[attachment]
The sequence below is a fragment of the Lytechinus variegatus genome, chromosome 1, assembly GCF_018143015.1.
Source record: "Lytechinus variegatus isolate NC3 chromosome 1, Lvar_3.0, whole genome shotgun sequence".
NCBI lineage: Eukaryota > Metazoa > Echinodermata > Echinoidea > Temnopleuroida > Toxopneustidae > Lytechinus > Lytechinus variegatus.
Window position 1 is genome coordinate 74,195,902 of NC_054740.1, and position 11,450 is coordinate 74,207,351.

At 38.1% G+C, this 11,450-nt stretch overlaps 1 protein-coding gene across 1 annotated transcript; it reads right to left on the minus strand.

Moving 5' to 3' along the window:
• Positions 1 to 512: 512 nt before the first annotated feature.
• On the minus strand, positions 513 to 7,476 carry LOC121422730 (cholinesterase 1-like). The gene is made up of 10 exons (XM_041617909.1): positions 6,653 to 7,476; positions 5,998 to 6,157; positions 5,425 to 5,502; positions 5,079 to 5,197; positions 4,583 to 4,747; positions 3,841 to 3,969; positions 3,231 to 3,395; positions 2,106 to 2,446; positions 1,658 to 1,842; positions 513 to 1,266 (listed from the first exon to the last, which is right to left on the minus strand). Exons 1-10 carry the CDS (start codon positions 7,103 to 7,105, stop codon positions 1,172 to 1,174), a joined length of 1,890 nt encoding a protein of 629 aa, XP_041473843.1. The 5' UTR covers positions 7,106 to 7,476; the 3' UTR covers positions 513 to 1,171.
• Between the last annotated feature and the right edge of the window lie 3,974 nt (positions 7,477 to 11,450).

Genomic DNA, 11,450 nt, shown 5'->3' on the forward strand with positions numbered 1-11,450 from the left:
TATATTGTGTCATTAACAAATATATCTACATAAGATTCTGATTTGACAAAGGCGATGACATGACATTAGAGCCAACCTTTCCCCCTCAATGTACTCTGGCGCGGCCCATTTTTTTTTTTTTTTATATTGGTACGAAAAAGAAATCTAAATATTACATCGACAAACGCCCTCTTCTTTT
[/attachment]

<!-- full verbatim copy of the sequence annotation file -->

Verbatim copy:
The sequence below is a fragment of the Lytechinus variegatus genome, chromosome 1, assembly GCF_018143015.1.
Source record: "Lytechinus variegatus isolate NC3 chromosome 1, Lvar_3.0, whole genome shotgun sequence".
NCBI lineage: Eukaryota > Metazoa > Echinodermata > Echinoidea > Temnopleuroida > Toxopneustidae > Lytechinus > Lytechinus variegatus.
Window position 1 is genome coordinate 74,195,902 of NC_054740.1, and position 11,450 is coordinate 74,207,351.

At 38.1% G+C, this 11,450-nt stretch overlaps 1 protein-coding gene across 1 annotated transcript; it reads right to left on the minus strand.

Moving 5' to 3' along the window:
• Positions 1 to 512: 512 nt before the first annotated feature.
• On the minus strand, positions 513 to 7,476 carry LOC121422730 (cholinesterase 1-like). The gene is made up of 10 exons (XM_041617909.1): positions 6,653 to 7,476; positions 5,998 to 6,157; positions 5,425 to 5,502; positions 5,079 to 5,197; positions 4,583 to 4,747; positions 3,841 to 3,969; positions 3,231 to 3,395; positions 2,106 to 2,446; positions 1,658 to 1,842; positions 513 to 1,266 (listed from the first exon to the last, which is right to left on the minus strand). Exons 1-10 carry the CDS (start codon positions 7,103 to 7,105, stop codon positions 1,172 to 1,174), a joined length of 1,890 nt encoding a protein of 629 aa, XP_041473843.1. The 5' UTR covers positions 7,106 to 7,476; the 3' UTR covers positions 513 to 1,171.
• Between the last annotated feature and the right edge of the window lie 3,974 nt (positions 7,477 to 11,450).

Genomic DNA, 11,450 nt, shown 5'->3' on the forward strand with positions numbered 1-11,450 from the left:
TATATTGTGTCATTAACAAATATATCTACATAAGATTCTGATTTGACAAAGGCGATGACATGACATTAGAGCCAACCTTTCCCCCTCAATGTACTCTGGCGCGGCCCATTTTTTTTTTTTTTTATATTGGTACGAAAAAGAAATCTAAATATTACATCGACAAACGCCCTCTTCTTTT